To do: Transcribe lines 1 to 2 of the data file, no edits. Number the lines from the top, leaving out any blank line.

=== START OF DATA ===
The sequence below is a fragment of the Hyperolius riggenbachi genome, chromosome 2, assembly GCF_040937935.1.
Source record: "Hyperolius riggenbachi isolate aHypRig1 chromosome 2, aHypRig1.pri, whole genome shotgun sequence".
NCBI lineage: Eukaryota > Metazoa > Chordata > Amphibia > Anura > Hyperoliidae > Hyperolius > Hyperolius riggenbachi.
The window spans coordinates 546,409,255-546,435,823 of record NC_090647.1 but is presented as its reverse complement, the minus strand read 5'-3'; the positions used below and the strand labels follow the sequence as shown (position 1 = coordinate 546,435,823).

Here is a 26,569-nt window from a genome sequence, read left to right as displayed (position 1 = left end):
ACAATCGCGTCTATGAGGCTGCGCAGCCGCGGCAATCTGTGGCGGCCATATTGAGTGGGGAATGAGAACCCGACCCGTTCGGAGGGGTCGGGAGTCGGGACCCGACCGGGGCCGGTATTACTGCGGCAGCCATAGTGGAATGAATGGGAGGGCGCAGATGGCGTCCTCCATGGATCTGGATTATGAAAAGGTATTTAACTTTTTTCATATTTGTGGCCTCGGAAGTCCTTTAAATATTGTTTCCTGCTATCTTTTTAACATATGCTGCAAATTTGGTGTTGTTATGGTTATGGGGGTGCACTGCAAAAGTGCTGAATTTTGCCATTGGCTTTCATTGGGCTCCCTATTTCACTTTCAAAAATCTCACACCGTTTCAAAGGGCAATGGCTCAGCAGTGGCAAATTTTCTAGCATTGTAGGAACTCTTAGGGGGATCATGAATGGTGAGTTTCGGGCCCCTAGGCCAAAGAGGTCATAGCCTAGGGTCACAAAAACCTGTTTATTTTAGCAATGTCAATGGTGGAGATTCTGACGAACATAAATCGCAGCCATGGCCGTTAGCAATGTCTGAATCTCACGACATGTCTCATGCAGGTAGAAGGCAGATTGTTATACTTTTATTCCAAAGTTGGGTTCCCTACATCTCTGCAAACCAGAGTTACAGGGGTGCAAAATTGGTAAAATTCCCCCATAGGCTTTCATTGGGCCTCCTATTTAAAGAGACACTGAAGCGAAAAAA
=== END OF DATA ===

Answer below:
The sequence below is a fragment of the Hyperolius riggenbachi genome, chromosome 2, assembly GCF_040937935.1.
Source record: "Hyperolius riggenbachi isolate aHypRig1 chromosome 2, aHypRig1.pri, whole genome shotgun sequence".